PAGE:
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Last Updated: Oct 11, 2012 - 10:22:56 PM
Genetics Channel

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Can genetic research spur racist attitudes?

Nov 19, 2008 - 11:59:33 AM
Besides, Caulfied's group will continue to track the ways published studies reference ethnic groups. 'We're trying to trace how race-based studies are described in various stages.'

[RxPG] Toronto, Nov 18 - People might be different in many ways but genetically they are quite similar. However, is it possible that genetic research may evoke racist attitudes, asks University of Alberta's Tim Caulfield. He organised a seminar to examine the issue.

Last year, Nobel Prize winning geneticist James Watson claimed there are genes responsible for creating differences in human intelligence. These comments made international headlines and Watson later apologised.

Caulfield knows that studying racial groups is important. For example, if a researcher is studying health disparities in the US, they want to know why African Americans have poorer outcomes than those of European descent.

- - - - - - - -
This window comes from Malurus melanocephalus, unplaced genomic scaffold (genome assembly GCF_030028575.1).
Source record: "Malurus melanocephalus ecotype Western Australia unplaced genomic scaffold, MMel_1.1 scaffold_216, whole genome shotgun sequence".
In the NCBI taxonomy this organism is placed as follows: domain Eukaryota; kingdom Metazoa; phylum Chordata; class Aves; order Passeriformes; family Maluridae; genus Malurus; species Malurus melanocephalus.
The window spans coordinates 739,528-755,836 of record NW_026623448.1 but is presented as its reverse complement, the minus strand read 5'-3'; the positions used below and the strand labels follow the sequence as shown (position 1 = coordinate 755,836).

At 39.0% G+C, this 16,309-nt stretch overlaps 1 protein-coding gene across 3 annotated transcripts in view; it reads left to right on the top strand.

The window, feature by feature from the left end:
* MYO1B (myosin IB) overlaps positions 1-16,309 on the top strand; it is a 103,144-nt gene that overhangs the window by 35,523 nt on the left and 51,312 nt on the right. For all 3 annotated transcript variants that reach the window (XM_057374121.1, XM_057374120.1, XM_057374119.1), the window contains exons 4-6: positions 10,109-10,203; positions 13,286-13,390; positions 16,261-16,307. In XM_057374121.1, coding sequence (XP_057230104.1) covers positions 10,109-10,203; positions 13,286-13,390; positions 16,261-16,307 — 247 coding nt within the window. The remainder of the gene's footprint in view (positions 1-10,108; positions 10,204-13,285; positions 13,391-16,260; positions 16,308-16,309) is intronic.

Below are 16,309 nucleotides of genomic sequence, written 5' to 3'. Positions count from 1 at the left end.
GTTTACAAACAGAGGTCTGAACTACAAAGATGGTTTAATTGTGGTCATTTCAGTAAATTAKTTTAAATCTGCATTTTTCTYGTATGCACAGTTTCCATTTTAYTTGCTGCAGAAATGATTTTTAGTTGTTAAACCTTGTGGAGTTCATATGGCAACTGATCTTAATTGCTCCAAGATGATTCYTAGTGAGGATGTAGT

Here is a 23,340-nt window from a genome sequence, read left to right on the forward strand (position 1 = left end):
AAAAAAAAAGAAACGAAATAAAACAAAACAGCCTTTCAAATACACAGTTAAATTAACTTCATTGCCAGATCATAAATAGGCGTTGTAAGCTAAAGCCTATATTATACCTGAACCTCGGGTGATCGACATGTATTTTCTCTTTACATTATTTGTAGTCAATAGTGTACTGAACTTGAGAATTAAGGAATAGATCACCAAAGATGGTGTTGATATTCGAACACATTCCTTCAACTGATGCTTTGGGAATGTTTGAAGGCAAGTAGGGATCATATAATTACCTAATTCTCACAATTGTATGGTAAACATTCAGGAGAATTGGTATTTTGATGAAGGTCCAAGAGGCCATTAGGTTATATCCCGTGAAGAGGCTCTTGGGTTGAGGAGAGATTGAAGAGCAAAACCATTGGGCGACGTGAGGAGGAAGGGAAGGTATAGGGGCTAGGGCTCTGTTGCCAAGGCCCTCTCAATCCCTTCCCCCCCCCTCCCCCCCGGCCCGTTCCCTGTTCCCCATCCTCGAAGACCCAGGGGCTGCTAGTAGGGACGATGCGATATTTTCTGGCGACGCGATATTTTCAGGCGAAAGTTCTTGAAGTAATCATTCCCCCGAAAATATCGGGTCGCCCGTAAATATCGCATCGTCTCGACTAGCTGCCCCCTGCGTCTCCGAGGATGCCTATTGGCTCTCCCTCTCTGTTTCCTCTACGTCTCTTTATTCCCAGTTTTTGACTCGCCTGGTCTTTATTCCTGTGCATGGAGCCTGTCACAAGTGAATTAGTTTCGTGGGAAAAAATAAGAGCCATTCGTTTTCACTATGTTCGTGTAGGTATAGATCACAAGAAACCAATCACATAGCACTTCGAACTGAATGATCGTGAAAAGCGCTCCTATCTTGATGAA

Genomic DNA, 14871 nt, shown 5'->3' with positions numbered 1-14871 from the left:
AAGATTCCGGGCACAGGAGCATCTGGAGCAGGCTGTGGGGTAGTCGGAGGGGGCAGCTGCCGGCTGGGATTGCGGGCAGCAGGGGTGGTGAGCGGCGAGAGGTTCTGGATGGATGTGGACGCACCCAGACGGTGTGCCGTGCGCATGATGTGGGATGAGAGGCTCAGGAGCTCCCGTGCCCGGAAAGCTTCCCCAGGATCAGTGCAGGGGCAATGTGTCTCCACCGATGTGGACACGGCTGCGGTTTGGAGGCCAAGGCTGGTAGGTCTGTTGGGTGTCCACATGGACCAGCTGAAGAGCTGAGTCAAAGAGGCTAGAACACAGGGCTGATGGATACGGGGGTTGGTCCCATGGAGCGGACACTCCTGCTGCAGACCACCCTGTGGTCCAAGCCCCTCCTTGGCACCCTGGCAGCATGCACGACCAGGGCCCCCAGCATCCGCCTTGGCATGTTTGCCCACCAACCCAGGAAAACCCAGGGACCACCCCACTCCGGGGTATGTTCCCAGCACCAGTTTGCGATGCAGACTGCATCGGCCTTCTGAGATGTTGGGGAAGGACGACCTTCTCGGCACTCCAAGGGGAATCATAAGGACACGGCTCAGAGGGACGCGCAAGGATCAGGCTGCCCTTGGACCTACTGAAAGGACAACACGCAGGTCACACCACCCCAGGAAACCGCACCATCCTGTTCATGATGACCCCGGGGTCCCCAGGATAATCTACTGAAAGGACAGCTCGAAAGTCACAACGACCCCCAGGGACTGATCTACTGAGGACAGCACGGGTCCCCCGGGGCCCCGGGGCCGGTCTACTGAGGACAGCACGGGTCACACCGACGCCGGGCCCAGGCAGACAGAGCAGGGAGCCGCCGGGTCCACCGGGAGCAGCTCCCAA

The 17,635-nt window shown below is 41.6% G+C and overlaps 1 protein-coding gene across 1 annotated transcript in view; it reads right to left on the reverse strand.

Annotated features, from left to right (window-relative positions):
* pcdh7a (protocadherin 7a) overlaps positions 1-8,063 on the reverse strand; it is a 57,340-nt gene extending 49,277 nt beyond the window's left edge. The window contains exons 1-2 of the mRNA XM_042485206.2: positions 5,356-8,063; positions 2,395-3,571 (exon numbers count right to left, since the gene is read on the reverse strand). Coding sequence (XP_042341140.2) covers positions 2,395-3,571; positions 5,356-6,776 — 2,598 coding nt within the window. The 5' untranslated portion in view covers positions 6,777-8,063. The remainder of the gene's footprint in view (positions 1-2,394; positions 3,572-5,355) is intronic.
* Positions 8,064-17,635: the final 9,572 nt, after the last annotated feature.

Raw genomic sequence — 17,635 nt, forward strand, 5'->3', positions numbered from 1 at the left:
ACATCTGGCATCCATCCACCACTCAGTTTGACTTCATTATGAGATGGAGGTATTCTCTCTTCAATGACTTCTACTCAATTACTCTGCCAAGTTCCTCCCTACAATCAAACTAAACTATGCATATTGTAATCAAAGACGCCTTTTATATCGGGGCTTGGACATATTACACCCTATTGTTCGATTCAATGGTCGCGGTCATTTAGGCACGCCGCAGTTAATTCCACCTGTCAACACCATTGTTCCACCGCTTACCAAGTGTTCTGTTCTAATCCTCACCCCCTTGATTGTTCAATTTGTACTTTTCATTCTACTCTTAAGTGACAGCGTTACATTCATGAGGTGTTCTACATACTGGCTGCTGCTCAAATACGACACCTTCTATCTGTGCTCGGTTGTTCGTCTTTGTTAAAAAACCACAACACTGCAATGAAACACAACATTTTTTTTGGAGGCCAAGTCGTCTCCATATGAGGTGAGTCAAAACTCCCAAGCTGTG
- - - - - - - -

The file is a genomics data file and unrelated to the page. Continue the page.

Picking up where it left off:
'In that case you're not saying that there's a biological difference because you're incorporating social and economic factors to that definition,' said Caulfield.

Accordingly, Caulfield brought together an interdisciplinary group to discuss the concerns of the scientific community and come up with ways to avoid it. This group included professionals in anthropology, bioethics, clinical medicine and law.

'It was a very interesting group of individuals that haven't always agreed in the past,' said Caulfield. They managed to come together and agree on this topic, though, detailing a number of steps to ensure biomedical research doesn't stir up racism.

'For example, scientists must justify in the study why they're studying that certain group. When a discovery is made, researchers are to ensure the evidence is defined properly in the hard copy of the study and to the media,' according to an Alberta release.

Besides, Caulfied's group will continue to track the ways published studies reference ethnic groups. 'We're trying to trace how race-based studies are described in various stages.'

'We're continuing to study the issue in how race is represented,' said Caulfield, whose study will appear in January edition of Genome Medicine.

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